Former Swiss Minister: Okay To Lie About Climate “If It Is For The Good” …And Germany’s “Heat Wave” Over After Just 4 – 5 Days

Two small stories today.

The first is the “heat wave” that has gripped Europe over the past few days. Europe saw weather patterns that were optimum for producing record heat in Germany and other countries. In Germany although a number of cities set new all-time highs, the country’s record high of 40.2°C set during the heat wave of 2003 did not fall.

UPDATE: Spiegel reports that Germany did see a new all-time high yesterday: http://www.spiegel.de/panorama/kitzingen-hitzerekord-in-deutschland-mit-40-3-grad-a-1042198.html

T-online.de here reports that yesterday’s German high was 39.4°C, recorded in Saxony Anhalt, and much to the disappointment of the media and alarmist scientists, who lately have been in the habit of seizing upon any data anecdote as a sign of global warming.

Though many records were set, the heat wave was as short as it was intense, lasting only a few days. For example at a station close to where I live, the temperature rose above 30°C only on three days. The so-called “tropical night” where temperatures don’t fall below 20°C occurred only once here.

Global warming alarmists in Germany have warned that in the future cities such as Hamburg would have to expect more stifling, long-lasting heat waves in the future, with tropical nights become increasingly common. But looking at Hamburg’s temperatures over the past days also shows that the “heat wave” involved only 2 days above 30°C, and not a single tropical night. hardly a heat wave.

Today a cold front with showers and thunderstorms has been sweeping across northwestern Germany, bringing an end to the heat after a mere 4 days. The cold front is expected to continue its sweep across the rest of Germany over the next day, and so end the heat wave there too.

Some locations of course will see the heat linger a little longer, seeing 5 or 6 days above 30°C, but is only a local phenomenon. Overall this heat wave was just a mere midget compared to the 2003 heat wave. And it was certainly nothing compared to what Europe saw back in 1540.

Lying okay if it is for the good

The other short story today comes from the Die kalte Sonne site here, which writes about a former Swiss Minister,  Moritz Leuenberger. The Swiss Tagblatt writes:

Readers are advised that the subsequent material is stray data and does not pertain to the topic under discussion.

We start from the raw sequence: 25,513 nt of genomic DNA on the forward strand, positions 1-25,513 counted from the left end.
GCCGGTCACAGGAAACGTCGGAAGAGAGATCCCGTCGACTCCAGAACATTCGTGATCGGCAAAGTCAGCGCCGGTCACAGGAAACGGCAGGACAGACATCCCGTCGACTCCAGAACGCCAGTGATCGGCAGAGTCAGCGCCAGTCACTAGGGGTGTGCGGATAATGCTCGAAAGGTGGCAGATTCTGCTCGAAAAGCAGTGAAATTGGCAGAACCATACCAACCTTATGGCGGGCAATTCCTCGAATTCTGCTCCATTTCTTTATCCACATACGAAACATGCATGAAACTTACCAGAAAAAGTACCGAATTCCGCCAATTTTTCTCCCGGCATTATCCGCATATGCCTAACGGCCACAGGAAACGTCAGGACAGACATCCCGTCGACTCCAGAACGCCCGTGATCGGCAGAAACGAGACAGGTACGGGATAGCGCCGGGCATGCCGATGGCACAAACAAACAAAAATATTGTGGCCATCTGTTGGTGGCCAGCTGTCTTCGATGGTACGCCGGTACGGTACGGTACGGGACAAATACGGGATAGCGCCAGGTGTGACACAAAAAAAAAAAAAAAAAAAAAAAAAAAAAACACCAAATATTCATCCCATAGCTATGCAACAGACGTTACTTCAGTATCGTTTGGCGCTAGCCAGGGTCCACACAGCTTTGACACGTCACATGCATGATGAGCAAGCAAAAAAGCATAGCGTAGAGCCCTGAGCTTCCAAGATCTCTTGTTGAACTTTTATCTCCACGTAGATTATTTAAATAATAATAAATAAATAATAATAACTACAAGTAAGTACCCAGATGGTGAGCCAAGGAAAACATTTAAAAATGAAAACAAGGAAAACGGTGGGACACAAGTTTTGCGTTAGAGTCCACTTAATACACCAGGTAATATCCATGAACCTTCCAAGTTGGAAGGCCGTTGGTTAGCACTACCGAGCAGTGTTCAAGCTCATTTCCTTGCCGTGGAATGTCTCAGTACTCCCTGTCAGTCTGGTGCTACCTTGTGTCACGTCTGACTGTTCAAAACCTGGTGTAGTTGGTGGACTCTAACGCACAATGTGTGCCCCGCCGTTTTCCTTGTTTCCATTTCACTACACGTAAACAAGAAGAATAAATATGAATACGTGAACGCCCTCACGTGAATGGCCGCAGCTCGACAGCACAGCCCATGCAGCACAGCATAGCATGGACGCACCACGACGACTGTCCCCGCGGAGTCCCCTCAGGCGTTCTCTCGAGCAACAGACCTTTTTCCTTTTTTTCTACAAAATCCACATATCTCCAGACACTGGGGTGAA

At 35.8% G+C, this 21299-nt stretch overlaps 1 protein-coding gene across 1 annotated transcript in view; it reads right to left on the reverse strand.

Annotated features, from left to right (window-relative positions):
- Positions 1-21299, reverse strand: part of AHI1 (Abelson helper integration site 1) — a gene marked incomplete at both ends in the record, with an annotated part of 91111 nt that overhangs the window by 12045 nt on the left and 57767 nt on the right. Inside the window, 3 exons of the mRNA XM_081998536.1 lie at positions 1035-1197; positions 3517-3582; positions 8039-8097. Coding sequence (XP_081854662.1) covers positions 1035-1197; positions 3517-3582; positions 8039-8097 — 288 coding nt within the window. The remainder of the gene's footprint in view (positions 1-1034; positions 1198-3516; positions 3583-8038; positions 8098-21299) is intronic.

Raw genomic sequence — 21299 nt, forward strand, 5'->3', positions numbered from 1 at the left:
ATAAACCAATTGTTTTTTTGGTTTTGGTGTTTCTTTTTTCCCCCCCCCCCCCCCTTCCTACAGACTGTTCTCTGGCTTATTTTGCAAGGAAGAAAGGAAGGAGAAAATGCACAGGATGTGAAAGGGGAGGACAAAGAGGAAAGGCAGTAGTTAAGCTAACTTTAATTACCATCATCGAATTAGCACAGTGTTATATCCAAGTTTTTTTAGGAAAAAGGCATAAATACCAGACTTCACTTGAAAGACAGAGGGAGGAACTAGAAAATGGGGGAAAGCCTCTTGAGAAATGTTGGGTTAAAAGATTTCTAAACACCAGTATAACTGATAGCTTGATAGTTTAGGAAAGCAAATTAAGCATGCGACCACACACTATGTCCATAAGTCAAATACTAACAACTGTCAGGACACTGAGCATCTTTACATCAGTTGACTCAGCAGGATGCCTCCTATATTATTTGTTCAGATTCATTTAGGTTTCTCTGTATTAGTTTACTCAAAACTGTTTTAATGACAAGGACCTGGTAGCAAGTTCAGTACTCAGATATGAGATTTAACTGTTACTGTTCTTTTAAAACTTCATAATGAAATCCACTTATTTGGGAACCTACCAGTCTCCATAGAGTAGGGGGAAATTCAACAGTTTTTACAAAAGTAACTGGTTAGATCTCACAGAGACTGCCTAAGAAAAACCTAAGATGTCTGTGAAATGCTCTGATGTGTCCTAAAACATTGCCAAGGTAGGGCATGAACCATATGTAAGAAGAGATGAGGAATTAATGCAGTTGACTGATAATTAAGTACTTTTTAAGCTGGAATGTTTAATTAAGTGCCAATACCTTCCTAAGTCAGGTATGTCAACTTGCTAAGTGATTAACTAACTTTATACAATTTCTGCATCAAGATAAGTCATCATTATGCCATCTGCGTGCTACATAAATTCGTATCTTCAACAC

“‘The climate conference in Copenhagen just before agreeing to reduce CO2 emissions was disastrous,’ Leuenberger now admits. Yet back then he intentionally did not tell the media this, and thus lied so that the Swiss would vote in favor of it. Leuenberger: ‘Now I believe the lie is legitimate if it is for the good.'”

30 responses to “Former Swiss Minister: Okay To Lie About Climate “If It Is For The Good” …And Germany’s “Heat Wave” Over After Just 4 – 5 Days”

  1. Curious George

    Everybody only lies for the good.

  2. Jeff Wood

    Here in Italy we have serious heat. People are melting, leaving behind only their ice creams.

    You can have some of our heat if you like…

    1. DirkH

      You’re in Italy? Yesterday the North of Germany was 6 deg C warmer than Rome, according to AccuWeather. 36 degC vs 30degC (about 100 deg F vs 90 deg F or so).

      1. marque2

        38 = 100 degF, 30 is only 86. For people to winge about 86 degF in Summer seems rather comical to me.

  3. John F. Hultquist

    Leuenberger: ‘Now I believe the lie is legitimate if it is for the good.’
    He was misquoted, I think, and I will fix it for him:
    Now I believe the lie is legitimate if it is for my good.

    Perspective: Our last 3 days have had the following maximum temperatures, beginning on 2 July: 104, 103, 102; today it looks like a top of 97. {in central Washing State, USA}
    [ 104° F is 40° C ]

    We have air conditioning (nice) but more importantly we have a freezer and a refrigerator. I wonder if Moritz Leuenberger thinks it is “good” to deny reliable electricity to the many that do not now have it?

    1. DirkH

      No worries! You can run a fridge with pedal power!
      http://makezine.com/2008/07/31/bicycle-operated-refriger/

      1. sod